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I am going to say something that I have never before said in public. I have professed my faith in Jesus Christ as my personal Lord and Savior.
More than once, actually.
I don’t remember how many times. Maybe half a dozen? I do remember each time had the same empirical result, which is to say no empirical result. I was the same after as I was before. I knew nothing had changed because my Christian upbringing taught the importance of the truth. What I didn’t know then, and what seems obvious now, is that the truth isn’t The Truth.
Years later my dad asked if I was saved. It was important to him. I said yes, and I felt like a liar. Then I realized there’s no way he could prove I wasn’t. Faith, after all, isn’t falsifiable. Telling him I was “saved” had the same small-T truth to it as saying I accepted Jesus, which is to say, no truth at all. Saying the words of the profession of faith in Christ did not actuate my inner moral conscience anymore than saying abracadabra.
To born-again Christians, the event I describe here, in which you profess your faith in God who gave His only Begotten Son to be sacrificed on the Cross of Calvary so that Man might be forgiven his Sins, is seminal. The revelation of God’s Power and Glory is supposed to be a turning point one reflects on in old age in search of wisdom to pass on to youngsters embarking on their own walk with the Lord. It is the implicit or explicit lesson to every Sunday school class, every Bible story, and every sermon. Everything about born-again Christianity is bent toward the goal of your being born again. The only thing missing is how to be a good person.
For me to say that the words of profession of my faith in Jesus did not actuate my moral conscience any more than saying abracadabra did isn’t merely offensive to born-again Christians. It’s also confounding. I mean, the point of being born again is to avoid burning for an eternity in a Lake of Fire. What’s morality got to do with that? (The people I’m describing, by the way, are all white. I have no unique insight into African-American evangelical religion or culture.)
My argument here is kind of the inverse of Martin Luther’s. The German theologian who launched the Reformation came to believe that “good works” did not bring salvation. Doing the right thing was not the way to Heaven. Salvation, he argued, could be justified by faith alone. Moral action wasn’t enough. You really had to believe.
This makes sense when you think about it from Martin Luther’s point of view. He was fighting the idea of—actually the widespread practice of—salvation through the cash purchase of little pieces of paper that said you are now absolved of such-and-such sin. If I were Luther, I might want to reform such blatant corruption, too. I’d want people to be truthful in the practice of their virtue. Dispensations are empty vessels, and that’s no way to build a religious community. Instead, corruption is a way to tear it down.
I’m no historian but it seems to me, as someone who has strayed (badly but gladly) from my born-again Christian beginnings, that many of today’s believers have turned the Reformation on its head in a way. Whole lifetimes can pass by without having to think seriously about what a good person is or how to put virtue into action—why, when, and how. And such apathy is made possible by the deep-seated belief that morality is the same as obedience to authority, especially obedience to God the Father. In other words, I am good because people in authority tell me I am good for obeying their authority. Take the believer out of the shadow of authority, however, and what do you have? A person who’s never developed a moral core. An empty vessel, sadly. Donald Trump and his white evangelical supporters have more in common than most people think. (Caveat: I developed a moral core, but it wasn’t easy on my own. Others often do the same.)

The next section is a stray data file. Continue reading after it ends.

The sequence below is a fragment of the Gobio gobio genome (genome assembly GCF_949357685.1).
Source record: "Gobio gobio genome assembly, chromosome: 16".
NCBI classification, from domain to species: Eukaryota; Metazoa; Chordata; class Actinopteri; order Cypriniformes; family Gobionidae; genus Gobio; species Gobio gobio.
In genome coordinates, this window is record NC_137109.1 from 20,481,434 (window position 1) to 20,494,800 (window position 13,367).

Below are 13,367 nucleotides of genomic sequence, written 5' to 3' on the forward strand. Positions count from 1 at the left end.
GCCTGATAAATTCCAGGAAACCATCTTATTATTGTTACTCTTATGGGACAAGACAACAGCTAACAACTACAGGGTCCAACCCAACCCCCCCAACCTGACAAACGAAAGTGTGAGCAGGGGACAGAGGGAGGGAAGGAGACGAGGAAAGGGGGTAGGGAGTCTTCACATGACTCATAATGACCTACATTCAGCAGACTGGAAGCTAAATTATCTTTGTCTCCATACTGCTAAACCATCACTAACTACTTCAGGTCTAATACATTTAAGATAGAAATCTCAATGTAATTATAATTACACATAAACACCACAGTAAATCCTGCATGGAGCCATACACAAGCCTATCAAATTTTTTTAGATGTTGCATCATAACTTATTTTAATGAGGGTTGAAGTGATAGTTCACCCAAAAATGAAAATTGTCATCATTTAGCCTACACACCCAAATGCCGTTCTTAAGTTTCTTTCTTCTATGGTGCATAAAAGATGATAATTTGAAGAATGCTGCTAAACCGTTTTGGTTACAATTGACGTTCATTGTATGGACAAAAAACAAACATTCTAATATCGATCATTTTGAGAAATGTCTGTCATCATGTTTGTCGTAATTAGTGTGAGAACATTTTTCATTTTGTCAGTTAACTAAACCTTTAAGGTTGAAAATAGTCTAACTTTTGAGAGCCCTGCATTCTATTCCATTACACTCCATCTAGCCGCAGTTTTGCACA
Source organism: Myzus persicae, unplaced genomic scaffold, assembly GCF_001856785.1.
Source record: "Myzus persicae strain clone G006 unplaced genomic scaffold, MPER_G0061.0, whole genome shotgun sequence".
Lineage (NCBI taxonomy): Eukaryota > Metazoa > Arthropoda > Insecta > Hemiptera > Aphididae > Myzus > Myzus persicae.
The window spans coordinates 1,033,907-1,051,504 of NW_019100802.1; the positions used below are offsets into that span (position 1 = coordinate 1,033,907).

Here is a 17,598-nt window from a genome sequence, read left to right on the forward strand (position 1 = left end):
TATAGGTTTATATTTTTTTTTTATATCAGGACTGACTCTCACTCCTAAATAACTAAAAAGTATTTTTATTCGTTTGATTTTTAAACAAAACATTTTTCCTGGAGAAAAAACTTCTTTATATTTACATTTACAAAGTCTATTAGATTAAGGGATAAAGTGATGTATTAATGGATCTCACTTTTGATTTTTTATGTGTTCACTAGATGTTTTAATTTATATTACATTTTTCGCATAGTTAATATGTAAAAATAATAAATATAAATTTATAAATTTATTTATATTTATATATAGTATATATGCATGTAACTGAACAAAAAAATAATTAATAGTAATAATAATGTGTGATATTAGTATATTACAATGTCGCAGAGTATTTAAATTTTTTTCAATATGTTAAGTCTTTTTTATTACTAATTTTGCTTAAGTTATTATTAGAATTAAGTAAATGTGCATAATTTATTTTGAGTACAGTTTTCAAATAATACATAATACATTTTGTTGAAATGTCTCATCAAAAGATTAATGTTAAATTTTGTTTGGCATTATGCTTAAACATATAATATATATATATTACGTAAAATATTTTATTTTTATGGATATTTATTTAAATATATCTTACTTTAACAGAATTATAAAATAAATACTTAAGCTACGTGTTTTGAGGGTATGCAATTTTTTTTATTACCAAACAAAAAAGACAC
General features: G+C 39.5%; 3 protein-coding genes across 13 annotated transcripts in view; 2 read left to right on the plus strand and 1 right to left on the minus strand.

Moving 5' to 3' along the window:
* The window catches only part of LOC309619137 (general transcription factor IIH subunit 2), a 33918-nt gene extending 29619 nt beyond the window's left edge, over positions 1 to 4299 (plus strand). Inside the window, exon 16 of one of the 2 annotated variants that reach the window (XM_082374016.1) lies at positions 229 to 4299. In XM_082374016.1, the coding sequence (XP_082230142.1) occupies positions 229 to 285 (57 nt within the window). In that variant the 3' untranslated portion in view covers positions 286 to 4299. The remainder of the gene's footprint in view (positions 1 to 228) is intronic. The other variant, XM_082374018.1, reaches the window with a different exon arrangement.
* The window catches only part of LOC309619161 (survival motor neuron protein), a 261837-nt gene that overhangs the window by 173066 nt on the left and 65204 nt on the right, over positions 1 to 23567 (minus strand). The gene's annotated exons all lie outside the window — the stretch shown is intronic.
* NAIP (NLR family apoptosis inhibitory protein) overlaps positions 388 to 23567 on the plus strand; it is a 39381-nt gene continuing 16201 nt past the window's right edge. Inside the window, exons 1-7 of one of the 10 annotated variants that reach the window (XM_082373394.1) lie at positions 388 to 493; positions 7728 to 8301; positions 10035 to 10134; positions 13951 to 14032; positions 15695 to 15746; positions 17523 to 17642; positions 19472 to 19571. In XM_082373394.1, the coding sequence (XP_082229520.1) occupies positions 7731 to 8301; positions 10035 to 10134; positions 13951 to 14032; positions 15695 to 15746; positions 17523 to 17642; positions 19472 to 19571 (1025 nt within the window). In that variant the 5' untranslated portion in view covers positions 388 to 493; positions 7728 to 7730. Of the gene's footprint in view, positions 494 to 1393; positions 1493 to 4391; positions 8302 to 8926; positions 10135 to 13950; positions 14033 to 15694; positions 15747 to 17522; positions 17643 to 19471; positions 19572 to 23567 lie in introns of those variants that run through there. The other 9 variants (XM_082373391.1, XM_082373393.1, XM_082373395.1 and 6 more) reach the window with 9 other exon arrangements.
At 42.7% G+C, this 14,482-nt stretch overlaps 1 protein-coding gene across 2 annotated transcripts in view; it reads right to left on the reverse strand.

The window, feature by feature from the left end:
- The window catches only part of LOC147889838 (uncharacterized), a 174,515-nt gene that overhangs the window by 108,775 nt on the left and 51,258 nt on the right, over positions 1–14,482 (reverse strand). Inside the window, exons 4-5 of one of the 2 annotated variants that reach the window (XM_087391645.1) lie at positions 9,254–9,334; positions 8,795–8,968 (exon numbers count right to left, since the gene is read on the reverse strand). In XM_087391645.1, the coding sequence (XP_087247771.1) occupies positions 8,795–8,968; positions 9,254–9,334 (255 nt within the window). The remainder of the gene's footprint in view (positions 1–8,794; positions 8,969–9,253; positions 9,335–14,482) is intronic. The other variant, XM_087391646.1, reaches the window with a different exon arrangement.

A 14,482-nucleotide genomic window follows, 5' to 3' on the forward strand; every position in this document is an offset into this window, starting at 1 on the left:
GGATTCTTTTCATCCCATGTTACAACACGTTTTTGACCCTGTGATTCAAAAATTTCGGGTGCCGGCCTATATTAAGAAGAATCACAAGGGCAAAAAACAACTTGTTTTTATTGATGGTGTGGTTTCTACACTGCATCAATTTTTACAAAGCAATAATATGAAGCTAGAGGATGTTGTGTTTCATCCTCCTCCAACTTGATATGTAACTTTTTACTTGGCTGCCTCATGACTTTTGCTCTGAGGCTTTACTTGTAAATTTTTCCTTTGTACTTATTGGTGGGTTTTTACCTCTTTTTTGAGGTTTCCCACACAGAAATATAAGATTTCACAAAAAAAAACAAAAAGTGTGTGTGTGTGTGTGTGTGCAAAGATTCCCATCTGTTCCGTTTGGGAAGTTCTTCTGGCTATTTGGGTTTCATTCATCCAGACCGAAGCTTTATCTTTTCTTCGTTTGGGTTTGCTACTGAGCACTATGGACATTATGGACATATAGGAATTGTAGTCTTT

You’ve probably read recently about evangelical Christian leaders taking umbrage with Trump’s order to pull out of Syria, abandoning our allies, the Kurds, who have protected the small Christian communities in the region—communities now in peril. This, we are told, has forced leading evangelicals to “break ranks” with Trump. Broadcaster Pat Robertson even worried that with this decision Trump might have lost “heaven’s mandate.”
But seriously. If Robertson and others wanted to take action, they would. If the lives of these Middle Eastern Christians mattered so much to them, they’d do everything in their power, which is a lot, to pressure Trump to reverse his terrible choice. They will not, however, for three reasons.
One, these Middle Eastern Chistians are the wrong kind. They may as well be Mormons. Two, Trump is the best chance evangelicals have of establishing a social order of their making. And three, but most importantly, moral action—that is, doing good in the world—isn’t all that important in a fallen world that is coming to an end soon enough anyway. What matters is faith alone. (To be sure, there are many thoughtful evangelical Christians eager to engage morally in the world, however fallen. They are, alas, a tiny minority.) But don’t take my word for it. According to the New York Times, megachurch pastor Robert Jeffress made the very same point:
“Some evangelicals may disagree with the president’s decision,” Mr. Jeffress said, “but I guarantee you there is not one evangelical supporter of the president who would switch their vote and support Elizabeth Warren or Joe Biden over a Syria decision.”
In Martin Luther’s time, good works had become hopelessly corrupt. In ours, faith alone can be. Indeed, today’s true believers are turning the Reformation on its head. What’s moral about obedience to an authority with no moral core?